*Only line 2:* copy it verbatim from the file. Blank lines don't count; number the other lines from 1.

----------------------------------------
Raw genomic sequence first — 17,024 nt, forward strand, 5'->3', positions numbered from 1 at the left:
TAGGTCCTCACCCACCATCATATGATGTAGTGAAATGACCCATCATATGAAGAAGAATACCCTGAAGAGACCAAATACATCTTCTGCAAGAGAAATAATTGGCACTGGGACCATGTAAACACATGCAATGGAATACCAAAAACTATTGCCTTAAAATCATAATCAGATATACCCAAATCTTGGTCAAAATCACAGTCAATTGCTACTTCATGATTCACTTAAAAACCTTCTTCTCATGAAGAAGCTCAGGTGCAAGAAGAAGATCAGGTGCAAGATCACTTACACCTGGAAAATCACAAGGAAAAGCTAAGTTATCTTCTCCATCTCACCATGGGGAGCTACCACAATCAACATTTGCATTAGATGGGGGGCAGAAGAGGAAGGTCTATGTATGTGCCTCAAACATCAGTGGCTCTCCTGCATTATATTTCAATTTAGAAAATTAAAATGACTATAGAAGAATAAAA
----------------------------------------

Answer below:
TAGGTCCTCACCCACCATCATATGATGTAGTGAAATGACCCATCATATGAAGAAGAATACCCTGAAGAGACCAAATACATCTTCTGCAAGAGAAATAATTGGCACTGGGACCATGTAAACACATGCAATGGAATACCAAAAACTATTGCCTTAAAATCATAATCAGATATACCCAAATCTTGGTCAAAATCACAGTCAATTGCTACTTCATGATTCACTTAAAAACCTTCTTCTCATGAAGAAGCTCAGGTGCAAGAAGAAGATCAGGTGCAAGATCACTTACACCTGGAAAATCACAAGGAAAAGCTAAGTTATCTTCTCCATCTCACCATGGGGAGCTACCACAATCAACATTTGCATTAGATGGGGGGCAGAAGAGGAAGGTCTATGTATGTGCCTCAAACATCAGTGGCTCTCCTGCATTATATTTCAATTTAGAAAATTAAAATGACTATAGAAGAATAAAA